Keep your eyes on the road with the Jabra DRIVE Bluetooth speakerphone

Jabra DRIVE img2
By Zach Gilbert on 26 Jul 2012 04:00 pm EDT

"Drive safe and stay connected with the Jabra DRIVE Bluetooth speakerphone"

In Short:
"Connecting your BlackBerry couldn't be easier. Stay safe with the Jabra DRIVE Bluetooth speakerphone"

Should I Buy?
"With great battery life, a low profile design and a simple interface, this Bluetooth speakerphone is a must have"

I’m guilty of it sometimes, and I’m sure I am not the only one. What I’m talking about is driving and using your cellphone -- something that we all know is quite dangerous but many continue to do. Now for me it was because I didn’t have a Bluetooth device to use -- and I know that’s truly just an excuse -- but now I have no excuses. Recently I was able to try out the Jabra DRIVE, an inexpensive yet effective in car Bluetooth device. Continue reading to see if the Jabra DRIVE is worth your cash.

The Review


  • Designed for intuitive use and great sound.
  • Easy to access control buttons.
  • Easy Voice Guidance (Connected and Low Battery).
  • Easy to set up. Pair to your phone and place on your sun visor.
  • Transfer your music, audio from a GPS application or any other.
  • Type of audio from your Bluetooth device to Jabra DRIVE using A2DP.
  • Use the USB cable to connect Jabra DRIVE to the car charge.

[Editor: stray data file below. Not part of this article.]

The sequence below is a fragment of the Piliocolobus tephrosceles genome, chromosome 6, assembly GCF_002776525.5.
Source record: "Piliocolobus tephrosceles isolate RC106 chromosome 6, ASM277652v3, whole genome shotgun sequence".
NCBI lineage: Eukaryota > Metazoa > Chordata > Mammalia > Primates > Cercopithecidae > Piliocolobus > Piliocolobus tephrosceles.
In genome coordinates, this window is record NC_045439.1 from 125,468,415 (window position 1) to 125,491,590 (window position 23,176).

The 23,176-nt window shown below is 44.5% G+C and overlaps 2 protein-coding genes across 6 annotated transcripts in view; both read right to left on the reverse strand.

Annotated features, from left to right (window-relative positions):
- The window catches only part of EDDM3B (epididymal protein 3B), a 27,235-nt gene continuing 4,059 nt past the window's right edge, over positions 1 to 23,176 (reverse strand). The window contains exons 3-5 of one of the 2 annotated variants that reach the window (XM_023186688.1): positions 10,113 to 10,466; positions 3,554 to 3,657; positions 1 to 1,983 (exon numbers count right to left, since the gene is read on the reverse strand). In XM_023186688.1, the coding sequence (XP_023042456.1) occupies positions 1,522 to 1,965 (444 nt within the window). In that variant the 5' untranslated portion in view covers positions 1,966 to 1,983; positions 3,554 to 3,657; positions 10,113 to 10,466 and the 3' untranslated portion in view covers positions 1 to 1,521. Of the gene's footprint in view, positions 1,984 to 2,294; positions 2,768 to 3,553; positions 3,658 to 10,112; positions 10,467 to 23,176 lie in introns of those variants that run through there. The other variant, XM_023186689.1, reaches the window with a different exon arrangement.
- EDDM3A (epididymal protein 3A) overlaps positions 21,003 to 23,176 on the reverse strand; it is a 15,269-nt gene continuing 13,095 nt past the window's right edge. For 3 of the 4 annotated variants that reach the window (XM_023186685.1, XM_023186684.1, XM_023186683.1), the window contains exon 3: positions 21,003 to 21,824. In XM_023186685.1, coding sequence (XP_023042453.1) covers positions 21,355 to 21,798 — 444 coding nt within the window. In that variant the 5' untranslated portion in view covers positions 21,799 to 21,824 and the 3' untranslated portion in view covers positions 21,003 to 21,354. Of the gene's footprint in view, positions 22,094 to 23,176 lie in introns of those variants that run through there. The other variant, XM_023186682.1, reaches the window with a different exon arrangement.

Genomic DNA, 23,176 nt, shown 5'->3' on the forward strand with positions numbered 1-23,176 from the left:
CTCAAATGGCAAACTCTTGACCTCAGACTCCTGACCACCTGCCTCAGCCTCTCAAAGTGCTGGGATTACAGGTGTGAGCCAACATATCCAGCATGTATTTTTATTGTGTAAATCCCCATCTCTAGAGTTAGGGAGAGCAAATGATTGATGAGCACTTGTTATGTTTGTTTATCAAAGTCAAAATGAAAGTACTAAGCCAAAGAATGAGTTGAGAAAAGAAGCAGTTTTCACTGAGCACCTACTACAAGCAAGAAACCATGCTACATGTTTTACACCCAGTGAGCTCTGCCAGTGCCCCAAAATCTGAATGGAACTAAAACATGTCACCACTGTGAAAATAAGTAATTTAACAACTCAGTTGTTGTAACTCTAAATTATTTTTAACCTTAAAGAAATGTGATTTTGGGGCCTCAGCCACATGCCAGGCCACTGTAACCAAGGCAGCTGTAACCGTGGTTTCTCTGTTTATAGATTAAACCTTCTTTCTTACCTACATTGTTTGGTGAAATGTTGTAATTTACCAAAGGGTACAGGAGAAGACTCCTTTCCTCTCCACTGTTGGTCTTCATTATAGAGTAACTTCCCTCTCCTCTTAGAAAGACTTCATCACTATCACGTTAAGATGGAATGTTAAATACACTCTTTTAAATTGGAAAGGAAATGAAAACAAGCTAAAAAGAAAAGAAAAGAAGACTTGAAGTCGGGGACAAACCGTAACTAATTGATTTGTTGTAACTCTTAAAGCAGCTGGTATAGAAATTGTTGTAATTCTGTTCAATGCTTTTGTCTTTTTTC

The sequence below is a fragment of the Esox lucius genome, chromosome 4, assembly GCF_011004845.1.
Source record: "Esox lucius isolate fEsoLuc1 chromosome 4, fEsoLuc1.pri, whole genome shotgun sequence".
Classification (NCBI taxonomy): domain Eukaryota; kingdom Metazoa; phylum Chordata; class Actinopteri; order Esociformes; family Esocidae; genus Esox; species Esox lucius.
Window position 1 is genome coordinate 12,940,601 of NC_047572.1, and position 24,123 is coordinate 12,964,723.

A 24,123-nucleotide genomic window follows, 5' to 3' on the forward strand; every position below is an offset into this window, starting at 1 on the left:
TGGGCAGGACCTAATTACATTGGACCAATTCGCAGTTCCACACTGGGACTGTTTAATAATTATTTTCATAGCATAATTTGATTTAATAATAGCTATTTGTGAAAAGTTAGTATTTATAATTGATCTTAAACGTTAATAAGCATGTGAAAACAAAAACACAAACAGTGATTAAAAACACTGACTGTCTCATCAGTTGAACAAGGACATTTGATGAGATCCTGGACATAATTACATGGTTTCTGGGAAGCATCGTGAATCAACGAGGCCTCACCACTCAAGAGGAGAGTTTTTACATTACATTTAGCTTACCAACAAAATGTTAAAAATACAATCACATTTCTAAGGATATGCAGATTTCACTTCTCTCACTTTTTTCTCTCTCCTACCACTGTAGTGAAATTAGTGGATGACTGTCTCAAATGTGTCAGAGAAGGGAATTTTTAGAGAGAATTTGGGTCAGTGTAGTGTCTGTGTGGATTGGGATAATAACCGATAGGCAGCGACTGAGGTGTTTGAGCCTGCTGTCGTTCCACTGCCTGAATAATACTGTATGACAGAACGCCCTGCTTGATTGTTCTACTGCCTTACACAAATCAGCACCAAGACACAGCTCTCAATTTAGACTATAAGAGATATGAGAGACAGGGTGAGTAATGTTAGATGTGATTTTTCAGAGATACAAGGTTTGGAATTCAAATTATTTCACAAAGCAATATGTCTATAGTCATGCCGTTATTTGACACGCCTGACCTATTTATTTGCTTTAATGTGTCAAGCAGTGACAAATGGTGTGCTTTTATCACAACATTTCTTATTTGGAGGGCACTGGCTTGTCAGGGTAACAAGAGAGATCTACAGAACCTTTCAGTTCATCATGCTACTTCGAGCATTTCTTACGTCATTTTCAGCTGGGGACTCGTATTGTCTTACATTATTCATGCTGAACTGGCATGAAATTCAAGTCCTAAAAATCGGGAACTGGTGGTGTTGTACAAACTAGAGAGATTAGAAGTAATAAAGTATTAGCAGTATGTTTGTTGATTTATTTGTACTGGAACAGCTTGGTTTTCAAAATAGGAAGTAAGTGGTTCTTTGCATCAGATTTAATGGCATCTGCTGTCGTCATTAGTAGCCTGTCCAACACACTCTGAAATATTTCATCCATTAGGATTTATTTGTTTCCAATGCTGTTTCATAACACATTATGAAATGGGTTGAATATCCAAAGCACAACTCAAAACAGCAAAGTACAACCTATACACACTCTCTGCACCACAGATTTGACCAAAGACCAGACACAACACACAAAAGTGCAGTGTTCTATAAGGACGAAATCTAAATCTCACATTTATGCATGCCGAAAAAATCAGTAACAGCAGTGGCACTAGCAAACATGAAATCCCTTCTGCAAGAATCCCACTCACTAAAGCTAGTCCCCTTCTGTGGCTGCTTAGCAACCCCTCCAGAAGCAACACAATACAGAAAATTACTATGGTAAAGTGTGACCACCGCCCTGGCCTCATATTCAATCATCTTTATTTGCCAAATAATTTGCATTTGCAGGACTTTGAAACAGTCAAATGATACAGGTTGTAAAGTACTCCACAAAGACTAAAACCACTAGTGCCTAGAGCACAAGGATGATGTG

• Jabra DRIVE can be connected to two mobile devices at the same time.
  • Specification:
  • Product type: DRIVE Bluetooth Speakerphone.
  • Connectivity: Wireless.
  • Bluetooth: Bluetooth version 3.0 + eSC.
  • Great microphone with noise cancellation.
  • Talk Time: Up to 20 hours.


The Jabra DRIVE is a Bluetooth speakerphone that employs a simple yet effective design. The whole front of the device is your answer button, and by Jabra utilizing this style of design the user won’t have to dig around to find the button needed to answer or end a call.

They’ve placed the on/off switch on the right hand side of the device and while this location works, the button itself can sometimes be a pain to use due to it being quite small. The whole electronic piece is housed in a metal clip. This clip is what keeps the device stuck on your visor. One complaint I had about the way Jabra decided to keep the speakerphone attached in your car is that if you are constantly taking it on and off of your visor it may damage a the fabric (if your visor is fabric of course). So I would recommend keeping the Jabra DRIVE in place unless you must take it off.


Setting up your Jabra DRIVE is actually quite straightforward. Turn it on … okay, well it’s not that simple, but it’s close. Once you turn on your Jabra DRIVE it will automatically start the pairing process. After you’ve powered the speakerphone up you’ll want to go into the Bluetooth options on your BlackBerry smartphone and from there hit ‘search for device'. Once you’ve enabled your BlackBerry to search for Bluetooth connections you should then see the Jabra DRIVE. Click on it and your BlackBerry may or may not ask for a passcode. If it does it will be “0000” (four zeros). From this point, your BlackBerry and the speakerphone should be connected and you can now make and receive phone calls hands free!

Sound quality

Now this was one of my complaints with the Jabra DRIVE, and that is sound quality. Don’t get me wrong, it wasn’t horrible, but it could have been a little bit better. Often the sounds didn’t have much depth to them, but for an entry level Bluetooth speakerphone it’s certainly better than some of the others out there.